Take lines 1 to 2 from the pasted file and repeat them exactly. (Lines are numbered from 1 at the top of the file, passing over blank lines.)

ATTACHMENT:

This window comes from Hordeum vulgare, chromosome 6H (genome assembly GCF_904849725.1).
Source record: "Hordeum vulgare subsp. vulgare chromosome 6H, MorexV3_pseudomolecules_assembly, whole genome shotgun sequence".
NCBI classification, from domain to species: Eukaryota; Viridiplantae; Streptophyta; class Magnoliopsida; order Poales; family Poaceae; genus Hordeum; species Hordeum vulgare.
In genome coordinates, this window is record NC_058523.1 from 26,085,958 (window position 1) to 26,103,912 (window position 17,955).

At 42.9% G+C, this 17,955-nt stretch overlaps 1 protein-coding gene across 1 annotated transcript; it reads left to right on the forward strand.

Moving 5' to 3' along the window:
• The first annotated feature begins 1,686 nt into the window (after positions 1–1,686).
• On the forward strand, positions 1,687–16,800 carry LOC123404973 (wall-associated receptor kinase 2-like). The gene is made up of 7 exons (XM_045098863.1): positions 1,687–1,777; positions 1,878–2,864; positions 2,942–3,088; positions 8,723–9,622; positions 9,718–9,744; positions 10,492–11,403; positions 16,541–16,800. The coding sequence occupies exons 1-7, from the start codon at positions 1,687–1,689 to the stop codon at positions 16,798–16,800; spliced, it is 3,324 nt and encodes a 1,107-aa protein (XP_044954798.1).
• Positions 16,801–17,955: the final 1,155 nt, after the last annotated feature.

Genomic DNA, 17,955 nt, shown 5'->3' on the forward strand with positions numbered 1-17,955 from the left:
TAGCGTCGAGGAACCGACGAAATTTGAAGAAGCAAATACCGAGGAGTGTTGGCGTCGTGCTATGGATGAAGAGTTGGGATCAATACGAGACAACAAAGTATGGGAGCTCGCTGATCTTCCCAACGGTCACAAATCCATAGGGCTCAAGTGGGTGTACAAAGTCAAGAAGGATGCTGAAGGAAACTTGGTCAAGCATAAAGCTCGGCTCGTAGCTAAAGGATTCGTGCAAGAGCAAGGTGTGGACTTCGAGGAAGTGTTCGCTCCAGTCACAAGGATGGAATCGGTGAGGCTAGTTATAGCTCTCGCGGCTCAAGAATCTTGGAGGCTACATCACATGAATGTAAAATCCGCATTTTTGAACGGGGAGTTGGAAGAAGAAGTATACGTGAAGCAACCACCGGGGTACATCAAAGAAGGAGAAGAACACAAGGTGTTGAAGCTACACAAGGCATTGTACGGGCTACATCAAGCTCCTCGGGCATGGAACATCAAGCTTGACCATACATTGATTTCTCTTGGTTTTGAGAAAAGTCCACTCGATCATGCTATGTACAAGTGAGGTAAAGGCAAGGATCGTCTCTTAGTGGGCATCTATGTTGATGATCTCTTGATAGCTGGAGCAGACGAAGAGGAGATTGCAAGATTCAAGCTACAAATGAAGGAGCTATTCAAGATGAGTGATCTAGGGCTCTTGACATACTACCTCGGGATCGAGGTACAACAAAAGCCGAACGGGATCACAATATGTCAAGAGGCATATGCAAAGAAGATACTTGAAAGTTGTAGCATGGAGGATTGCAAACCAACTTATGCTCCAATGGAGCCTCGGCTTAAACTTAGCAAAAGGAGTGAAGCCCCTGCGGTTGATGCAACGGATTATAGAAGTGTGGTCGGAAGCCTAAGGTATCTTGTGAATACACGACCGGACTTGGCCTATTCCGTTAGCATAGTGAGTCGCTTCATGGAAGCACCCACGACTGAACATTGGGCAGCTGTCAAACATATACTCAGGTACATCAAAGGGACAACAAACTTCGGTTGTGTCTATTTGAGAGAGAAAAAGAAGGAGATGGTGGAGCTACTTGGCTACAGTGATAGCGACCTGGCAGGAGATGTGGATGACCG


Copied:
This window comes from Hordeum vulgare, chromosome 6H (genome assembly GCF_904849725.1).
Source record: "Hordeum vulgare subsp. vulgare chromosome 6H, MorexV3_pseudomolecules_assembly, whole genome shotgun sequence".